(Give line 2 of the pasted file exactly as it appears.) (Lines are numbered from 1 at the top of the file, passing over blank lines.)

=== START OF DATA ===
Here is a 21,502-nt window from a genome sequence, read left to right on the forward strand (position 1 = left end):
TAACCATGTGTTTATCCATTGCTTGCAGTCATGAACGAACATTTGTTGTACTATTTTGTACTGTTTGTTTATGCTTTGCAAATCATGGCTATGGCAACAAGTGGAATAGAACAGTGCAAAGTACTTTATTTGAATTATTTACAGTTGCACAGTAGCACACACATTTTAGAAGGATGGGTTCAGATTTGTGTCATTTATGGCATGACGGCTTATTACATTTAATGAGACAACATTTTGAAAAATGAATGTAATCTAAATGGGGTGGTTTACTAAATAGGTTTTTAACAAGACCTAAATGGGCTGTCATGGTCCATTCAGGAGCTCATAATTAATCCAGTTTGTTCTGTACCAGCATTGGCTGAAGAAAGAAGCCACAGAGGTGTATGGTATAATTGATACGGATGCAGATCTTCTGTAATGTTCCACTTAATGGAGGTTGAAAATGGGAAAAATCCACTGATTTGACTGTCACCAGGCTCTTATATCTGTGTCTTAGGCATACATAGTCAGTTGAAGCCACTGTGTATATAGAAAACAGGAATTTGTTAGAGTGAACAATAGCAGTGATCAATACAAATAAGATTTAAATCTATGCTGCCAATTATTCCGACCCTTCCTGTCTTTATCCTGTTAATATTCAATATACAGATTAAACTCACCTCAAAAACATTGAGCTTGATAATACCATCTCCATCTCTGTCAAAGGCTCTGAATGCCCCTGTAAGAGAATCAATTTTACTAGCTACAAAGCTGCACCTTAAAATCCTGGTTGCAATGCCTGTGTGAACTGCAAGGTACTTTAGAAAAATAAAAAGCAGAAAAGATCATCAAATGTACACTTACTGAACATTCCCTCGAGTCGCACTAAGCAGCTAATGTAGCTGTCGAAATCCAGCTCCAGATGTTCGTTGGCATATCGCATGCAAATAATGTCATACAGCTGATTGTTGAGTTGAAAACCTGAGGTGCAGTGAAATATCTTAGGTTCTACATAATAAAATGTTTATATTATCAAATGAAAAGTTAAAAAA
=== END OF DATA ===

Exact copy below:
TAACCATGTGTTTATCCATTGCTTGCAGTCATGAACGAACATTTGTTGTACTATTTTGTACTGTTTGTTTATGCTTTGCAAATCATGGCTATGGCAACAAGTGGAATAGAACAGTGCAAAGTACTTTATTTGAATTATTTACAGTTGCACAGTAGCACACACATTTTAGAAGGATGGGTTCAGATTTGTGTCATTTATGGCATGACGGCTTATTACATTTAATGAGACAACATTTTGAAAAATGAATGTAATCTAAATGGGGTGGTTTACTAAATAGGTTTTTAACAAGACCTAAATGGGCTGTCATGGTCCATTCAGGAGCTCATAATTAATCCAGTTTGTTCTGTACCAGCATTGGCTGAAGAAAGAAGCCACAGAGGTGTATGGTATAATTGATACGGATGCAGATCTTCTGTAATGTTCCACTTAATGGAGGTTGAAAATGGGAAAAATCCACTGATTTGACTGTCACCAGGCTCTTATATCTGTGTCTTAGGCATACATAGTCAGTTGAAGCCACTGTGTATATAGAAAACAGGAATTTGTTAGAGTGAACAATAGCAGTGATCAATACAAATAAGATTTAAATCTATGCTGCCAATTATTCCGACCCTTCCTGTCTTTATCCTGTTAATATTCAATATACAGATTAAACTCACCTCAAAAACATTGAGCTTGATAATACCATCTCCATCTCTGTCAAAGGCTCTGAATGCCCCTGTAAGAGAATCAATTTTACTAGCTACAAAGCTGCACCTTAAAATCCTGGTTGCAATGCCTGTGTGAACTGCAAGGTACTTTAGAAAAATAAAAAGCAGAAAAGATCATCAAATGTACACTTACTGAACATTCCCTCGAGTCGCACTAAGCAGCTAATGTAGCTGTCGAAATCCAGCTCCAGATGTTCGTTGGCATATCGCATGCAAATAATGTCATACAGCTGATTGTTGAGTTGAAAACCTGAGGTGCAGTGAAATATCTTAGGTTCTACATAATAAAATGTTTATATTATCAAATGAAAAGTTAAAAAA